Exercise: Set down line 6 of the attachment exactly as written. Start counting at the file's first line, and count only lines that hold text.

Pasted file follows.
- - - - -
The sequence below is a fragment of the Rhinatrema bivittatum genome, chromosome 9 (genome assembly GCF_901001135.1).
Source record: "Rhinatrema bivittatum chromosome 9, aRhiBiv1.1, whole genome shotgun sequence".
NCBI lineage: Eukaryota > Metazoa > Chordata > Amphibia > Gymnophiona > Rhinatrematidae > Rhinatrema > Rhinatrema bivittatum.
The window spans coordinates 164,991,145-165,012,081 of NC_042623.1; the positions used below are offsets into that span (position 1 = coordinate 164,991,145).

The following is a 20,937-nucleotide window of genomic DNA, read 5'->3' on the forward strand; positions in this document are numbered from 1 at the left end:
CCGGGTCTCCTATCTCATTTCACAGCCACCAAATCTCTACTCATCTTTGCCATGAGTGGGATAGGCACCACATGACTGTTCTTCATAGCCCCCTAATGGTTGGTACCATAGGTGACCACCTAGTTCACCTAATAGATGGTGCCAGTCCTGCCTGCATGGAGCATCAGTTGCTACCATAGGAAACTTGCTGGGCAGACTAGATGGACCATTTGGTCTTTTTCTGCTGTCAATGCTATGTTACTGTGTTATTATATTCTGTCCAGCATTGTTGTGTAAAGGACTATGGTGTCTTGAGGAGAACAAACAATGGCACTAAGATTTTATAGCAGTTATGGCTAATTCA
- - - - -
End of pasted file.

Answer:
CCGGGTCTCCTATCTCATTTCACAGCCACCAAATCTCTACTCATCTTTGCCATGAGTGGGATAGGCACCACATGACTGTTCTTCATAGCCCCCTAATGGTTGGTACCATAGGTGACCACCTAGTTCACCTAATAGATGGTGCCAGTCCTGCCTGCATGGAGCATCAGTTGCTACCATAGGAAACTTGCTGGGCAGACTAGATGGACCATTTGGTCTTTTTCTGCTGTCAATGCTATGTTACTGTGTTATTATATTCTGTCCAGCATTGTTGTGTAAAGGACTATGGTGTCTTGAGGAGAACAAACAATGGCACTAAGATTTTATAGCAGTTATGGCTAATTCA